(Update: a follow up article has been published detailing the number of net nets in any given year to determine when the market is cheap.)
Measuring and gauging the stock market value is important.
Funny coming from a “value” guy like me because what the market does shouldn’t matter.
But before you call me a hypocrite and shut down this article, hear me out.
I like to relate investing with concepts from daily life. It puts things into perspective and context. Money and seeking profits has a way of clouding up common sense and numbing danger signs. Something that I am all too familiar with.
The reason for bringing this up is because you don’t want to fall into measuring and seeking vanity metrics like Liquidity Services (LQDT). One of their key performance indicator is to count how many people create an account on their site.
Useless because it’s a lone indicator without relation to anything. That’s why financial metrics are a combination of two or three different numbers to put things into perspective.
Measuring the Right Things Help You Move Forward
A couple of years ago I made a goal to work out and put some meat on my skinny frame. The first thing I did was measure my starting weight.
In order to achieve my goal, I needed to know my starting point to formulate a plan and stick to it.
Same reason why you take annual health exams. It helps you gain a better understanding about your body and what to do going forward.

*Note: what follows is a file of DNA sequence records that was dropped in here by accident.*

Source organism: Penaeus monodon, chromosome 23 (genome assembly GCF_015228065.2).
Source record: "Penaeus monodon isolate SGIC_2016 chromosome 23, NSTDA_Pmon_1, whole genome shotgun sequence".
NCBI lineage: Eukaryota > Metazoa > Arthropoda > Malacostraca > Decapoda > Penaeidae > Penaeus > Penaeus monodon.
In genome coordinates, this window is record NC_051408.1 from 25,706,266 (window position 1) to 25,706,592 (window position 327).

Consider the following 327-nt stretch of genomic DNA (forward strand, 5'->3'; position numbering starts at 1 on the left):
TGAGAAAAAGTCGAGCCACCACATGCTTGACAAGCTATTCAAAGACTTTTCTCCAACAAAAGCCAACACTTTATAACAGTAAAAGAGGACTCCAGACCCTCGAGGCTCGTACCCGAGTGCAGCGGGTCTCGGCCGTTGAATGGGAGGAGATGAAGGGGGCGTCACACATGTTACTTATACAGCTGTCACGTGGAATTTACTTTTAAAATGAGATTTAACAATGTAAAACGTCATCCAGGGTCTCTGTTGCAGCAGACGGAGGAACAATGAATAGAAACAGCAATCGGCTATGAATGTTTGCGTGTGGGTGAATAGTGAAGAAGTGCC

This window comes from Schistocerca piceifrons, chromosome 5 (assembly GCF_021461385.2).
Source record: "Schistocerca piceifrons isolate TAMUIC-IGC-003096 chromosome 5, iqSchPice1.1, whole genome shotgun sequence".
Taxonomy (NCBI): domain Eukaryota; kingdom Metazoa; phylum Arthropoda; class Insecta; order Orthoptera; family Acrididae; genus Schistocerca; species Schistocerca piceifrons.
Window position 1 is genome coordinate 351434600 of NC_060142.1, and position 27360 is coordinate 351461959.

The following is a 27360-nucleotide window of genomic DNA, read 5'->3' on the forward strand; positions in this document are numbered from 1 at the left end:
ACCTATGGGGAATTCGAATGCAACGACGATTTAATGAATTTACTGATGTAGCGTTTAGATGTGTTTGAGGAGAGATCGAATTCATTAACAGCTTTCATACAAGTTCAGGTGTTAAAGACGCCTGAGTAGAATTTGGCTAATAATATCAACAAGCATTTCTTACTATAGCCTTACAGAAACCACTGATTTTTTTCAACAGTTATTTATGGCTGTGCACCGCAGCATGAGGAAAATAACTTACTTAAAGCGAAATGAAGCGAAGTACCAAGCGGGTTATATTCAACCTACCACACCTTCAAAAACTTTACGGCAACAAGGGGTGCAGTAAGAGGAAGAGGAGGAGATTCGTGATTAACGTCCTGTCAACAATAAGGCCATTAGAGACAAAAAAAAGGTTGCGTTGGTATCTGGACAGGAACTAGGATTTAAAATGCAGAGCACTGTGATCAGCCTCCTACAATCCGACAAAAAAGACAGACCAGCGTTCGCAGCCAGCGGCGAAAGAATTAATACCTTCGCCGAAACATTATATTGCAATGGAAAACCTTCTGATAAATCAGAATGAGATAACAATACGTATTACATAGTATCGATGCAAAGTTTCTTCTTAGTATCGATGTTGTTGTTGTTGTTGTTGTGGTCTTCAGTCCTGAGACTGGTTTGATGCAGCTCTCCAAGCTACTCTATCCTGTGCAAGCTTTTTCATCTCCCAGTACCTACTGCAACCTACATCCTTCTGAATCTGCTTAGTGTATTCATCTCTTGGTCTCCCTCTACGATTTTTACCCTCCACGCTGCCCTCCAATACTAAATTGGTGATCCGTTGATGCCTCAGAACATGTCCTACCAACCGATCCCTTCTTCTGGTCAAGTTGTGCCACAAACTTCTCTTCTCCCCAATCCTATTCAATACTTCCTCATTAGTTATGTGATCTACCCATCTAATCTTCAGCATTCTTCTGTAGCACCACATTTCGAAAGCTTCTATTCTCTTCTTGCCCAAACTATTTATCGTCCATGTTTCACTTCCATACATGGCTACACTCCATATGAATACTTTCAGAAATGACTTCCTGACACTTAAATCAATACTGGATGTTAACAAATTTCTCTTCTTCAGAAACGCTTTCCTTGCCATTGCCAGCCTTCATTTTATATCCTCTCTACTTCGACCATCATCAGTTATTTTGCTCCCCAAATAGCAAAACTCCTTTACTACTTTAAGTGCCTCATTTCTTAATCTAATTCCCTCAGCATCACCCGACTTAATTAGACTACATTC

It’s no different for your portfolio and the market. I try to get a sense of stock market valuation to determine how to proceed. To come up with a game plan.
- Where do I see myself in this market?
- Is my portfolio constructed with enough margin of safety?
- How much cash should I be holding?
- Is it time to just sit back, read, write and learn instead of trying to find a cheap stock everyday?
To answer any of these questions, there has to be a starting point, and the starting point for any portfolio is always in relation to the stock market value.
If you are like me, your portfolio goal is not as clear as it should be. Trying to beat the market or achieving the best possible return isn’t a goal.
It’s a want.
How do you get the best return in a rising market? How do you beat the market in a crashing market?
Notice how putting things into context makes the same thing look brand new.
Determining the Stock Market Value with Net Nets
I don’t have any fancy financial models to calculate the value of the market. I don’t look at corporate earnings, GDP or other economic factors to try and predict whether there is more room to grow. In fact, I don’t understand everything about the economy, and I don’t try to.
Instead, I measure the market using Graham’s simple net net principle. It’s designed to provide only one clear signal.
The market is cheap, or it isn’t.
Important point here is that I did not say expensive or overvalued. Just not cheap.
Net net stocks are dirt cheap stocks. The more there are, the cheaper a market is. If net nets are hard to come up, the market is not cheap.
No rocket science here. Just a simple way to measure the temperature of the market.
Where the Market is at the Moment
I’ve pulled up a list of stocks trading for less than NCAV via portfolio123 and right now there are 72 stocks priced below NCAV.
Out of 72, 29 are OTC stocks and 5 are Chinese stocks.
That leaves just 38 net nets existing today in the universe of 6000-7000 stocks on the national exchanges.
It’s clear that the stock market is not cheap.
38 NCAV Net Net Stocks in a “Not Cheap” Market
The other benefit of pulling up a list of net nets to determine the value of the stock market is that you get to look at some cheap ideas.
If you follow net nets, you’ll recognize a lot of the names below. You can download the spreadsheet which includes the stock price, market cap and NCAV.
I’m no Robert Shiller, but at least Graham would agree with me that the market is not cheap.